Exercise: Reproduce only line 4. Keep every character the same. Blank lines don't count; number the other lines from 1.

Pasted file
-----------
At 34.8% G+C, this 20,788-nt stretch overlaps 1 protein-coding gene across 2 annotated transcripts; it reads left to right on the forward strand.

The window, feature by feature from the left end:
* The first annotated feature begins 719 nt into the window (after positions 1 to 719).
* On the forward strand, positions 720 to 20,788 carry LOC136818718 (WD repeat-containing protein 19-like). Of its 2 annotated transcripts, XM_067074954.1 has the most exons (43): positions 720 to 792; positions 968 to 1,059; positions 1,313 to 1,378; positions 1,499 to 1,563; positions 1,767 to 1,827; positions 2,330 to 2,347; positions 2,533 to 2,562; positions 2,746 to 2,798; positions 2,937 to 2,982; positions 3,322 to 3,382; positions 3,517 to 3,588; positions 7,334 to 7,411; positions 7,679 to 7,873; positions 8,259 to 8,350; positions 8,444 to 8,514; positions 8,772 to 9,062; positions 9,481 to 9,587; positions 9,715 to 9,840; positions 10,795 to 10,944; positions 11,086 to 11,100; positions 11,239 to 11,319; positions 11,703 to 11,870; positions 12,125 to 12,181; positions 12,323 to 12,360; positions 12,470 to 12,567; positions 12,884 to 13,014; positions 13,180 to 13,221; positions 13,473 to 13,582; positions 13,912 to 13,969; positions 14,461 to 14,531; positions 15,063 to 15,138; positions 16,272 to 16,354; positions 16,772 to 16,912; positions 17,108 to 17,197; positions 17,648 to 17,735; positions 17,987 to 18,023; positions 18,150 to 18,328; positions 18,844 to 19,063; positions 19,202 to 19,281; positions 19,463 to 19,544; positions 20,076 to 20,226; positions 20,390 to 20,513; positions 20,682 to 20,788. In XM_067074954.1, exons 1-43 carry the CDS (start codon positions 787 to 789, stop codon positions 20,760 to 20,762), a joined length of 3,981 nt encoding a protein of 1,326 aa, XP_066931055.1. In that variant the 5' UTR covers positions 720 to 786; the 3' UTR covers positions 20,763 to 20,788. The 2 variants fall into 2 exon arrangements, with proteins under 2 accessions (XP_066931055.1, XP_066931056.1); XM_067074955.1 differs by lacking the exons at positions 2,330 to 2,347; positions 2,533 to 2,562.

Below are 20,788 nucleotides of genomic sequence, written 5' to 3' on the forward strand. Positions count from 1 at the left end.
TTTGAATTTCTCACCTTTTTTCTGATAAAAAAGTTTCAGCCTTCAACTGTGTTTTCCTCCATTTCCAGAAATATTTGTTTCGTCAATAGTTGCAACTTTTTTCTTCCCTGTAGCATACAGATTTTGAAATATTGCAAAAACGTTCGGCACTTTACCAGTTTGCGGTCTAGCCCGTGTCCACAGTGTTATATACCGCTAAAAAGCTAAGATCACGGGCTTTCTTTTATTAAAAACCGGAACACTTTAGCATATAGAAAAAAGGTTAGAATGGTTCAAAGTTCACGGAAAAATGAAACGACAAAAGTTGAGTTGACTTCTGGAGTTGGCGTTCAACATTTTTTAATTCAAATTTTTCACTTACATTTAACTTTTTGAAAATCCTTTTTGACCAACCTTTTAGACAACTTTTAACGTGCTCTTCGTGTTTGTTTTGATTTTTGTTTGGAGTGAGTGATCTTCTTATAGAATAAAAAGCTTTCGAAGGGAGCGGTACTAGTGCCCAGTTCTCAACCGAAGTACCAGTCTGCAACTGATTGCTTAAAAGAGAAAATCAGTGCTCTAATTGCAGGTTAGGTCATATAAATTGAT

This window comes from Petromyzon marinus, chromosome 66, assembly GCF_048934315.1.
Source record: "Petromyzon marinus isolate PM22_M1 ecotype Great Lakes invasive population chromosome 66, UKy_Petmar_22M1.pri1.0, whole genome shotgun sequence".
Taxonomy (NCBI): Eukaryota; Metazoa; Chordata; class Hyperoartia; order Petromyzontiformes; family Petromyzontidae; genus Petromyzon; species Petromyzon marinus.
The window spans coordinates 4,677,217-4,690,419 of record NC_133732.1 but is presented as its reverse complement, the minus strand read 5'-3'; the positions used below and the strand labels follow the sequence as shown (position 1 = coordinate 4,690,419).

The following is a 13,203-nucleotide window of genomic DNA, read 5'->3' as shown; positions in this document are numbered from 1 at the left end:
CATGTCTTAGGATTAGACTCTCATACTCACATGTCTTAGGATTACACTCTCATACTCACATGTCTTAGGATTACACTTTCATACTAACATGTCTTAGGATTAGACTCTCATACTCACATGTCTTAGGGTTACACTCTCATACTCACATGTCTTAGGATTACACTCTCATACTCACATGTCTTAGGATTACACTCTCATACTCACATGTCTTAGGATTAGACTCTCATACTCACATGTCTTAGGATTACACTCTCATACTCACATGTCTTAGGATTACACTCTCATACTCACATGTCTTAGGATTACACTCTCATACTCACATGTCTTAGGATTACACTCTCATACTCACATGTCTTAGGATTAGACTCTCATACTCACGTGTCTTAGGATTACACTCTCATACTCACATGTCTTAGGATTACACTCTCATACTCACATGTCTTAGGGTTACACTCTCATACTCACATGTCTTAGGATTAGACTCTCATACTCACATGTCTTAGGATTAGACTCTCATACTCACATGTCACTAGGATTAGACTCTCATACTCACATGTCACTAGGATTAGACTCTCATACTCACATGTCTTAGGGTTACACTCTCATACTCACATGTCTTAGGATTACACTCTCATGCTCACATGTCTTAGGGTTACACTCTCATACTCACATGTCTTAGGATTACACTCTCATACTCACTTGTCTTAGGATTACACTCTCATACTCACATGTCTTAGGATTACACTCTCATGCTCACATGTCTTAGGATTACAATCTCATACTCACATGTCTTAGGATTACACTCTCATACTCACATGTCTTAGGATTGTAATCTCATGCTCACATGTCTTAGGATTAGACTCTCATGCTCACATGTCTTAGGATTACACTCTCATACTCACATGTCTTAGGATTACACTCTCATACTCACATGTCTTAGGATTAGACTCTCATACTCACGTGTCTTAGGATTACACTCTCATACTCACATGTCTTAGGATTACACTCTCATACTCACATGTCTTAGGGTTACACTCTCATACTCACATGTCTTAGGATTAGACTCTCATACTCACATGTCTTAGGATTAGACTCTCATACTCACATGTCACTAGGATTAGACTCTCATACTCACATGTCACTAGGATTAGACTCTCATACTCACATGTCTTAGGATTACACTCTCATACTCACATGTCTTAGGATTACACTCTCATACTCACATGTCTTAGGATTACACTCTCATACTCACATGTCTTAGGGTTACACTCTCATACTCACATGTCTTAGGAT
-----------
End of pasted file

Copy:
* On the forward strand, positions 720 to 20,788 carry LOC136818718 (WD repeat-containing protein 19-like). Of its 2 annotated transcripts, XM_067074954.1 has the most exons (43): positions 720 to 792; positions 968 to 1,059; positions 1,313 to 1,378; positions 1,499 to 1,563; positions 1,767 to 1,827; positions 2,330 to 2,347; positions 2,533 to 2,562; positions 2,746 to 2,798; positions 2,937 to 2,982; positions 3,322 to 3,382; positions 3,517 to 3,588; positions 7,334 to 7,411; positions 7,679 to 7,873; positions 8,259 to 8,350; positions 8,444 to 8,514; positions 8,772 to 9,062; positions 9,481 to 9,587; positions 9,715 to 9,840; positions 10,795 to 10,944; positions 11,086 to 11,100; positions 11,239 to 11,319; positions 11,703 to 11,870; positions 12,125 to 12,181; positions 12,323 to 12,360; positions 12,470 to 12,567; positions 12,884 to 13,014; positions 13,180 to 13,221; positions 13,473 to 13,582; positions 13,912 to 13,969; positions 14,461 to 14,531; positions 15,063 to 15,138; positions 16,272 to 16,354; positions 16,772 to 16,912; positions 17,108 to 17,197; positions 17,648 to 17,735; positions 17,987 to 18,023; positions 18,150 to 18,328; positions 18,844 to 19,063; positions 19,202 to 19,281; positions 19,463 to 19,544; positions 20,076 to 20,226; positions 20,390 to 20,513; positions 20,682 to 20,788. In XM_067074954.1, exons 1-43 carry the CDS (start codon positions 787 to 789, stop codon positions 20,760 to 20,762), a joined length of 3,981 nt encoding a protein of 1,326 aa, XP_066931055.1. In that variant the 5' UTR covers positions 720 to 786; the 3' UTR covers positions 20,763 to 20,788. The 2 variants fall into 2 exon arrangements, with proteins under 2 accessions (XP_066931055.1, XP_066931056.1); XM_067074955.1 differs by lacking the exons at positions 2,330 to 2,347; positions 2,533 to 2,562.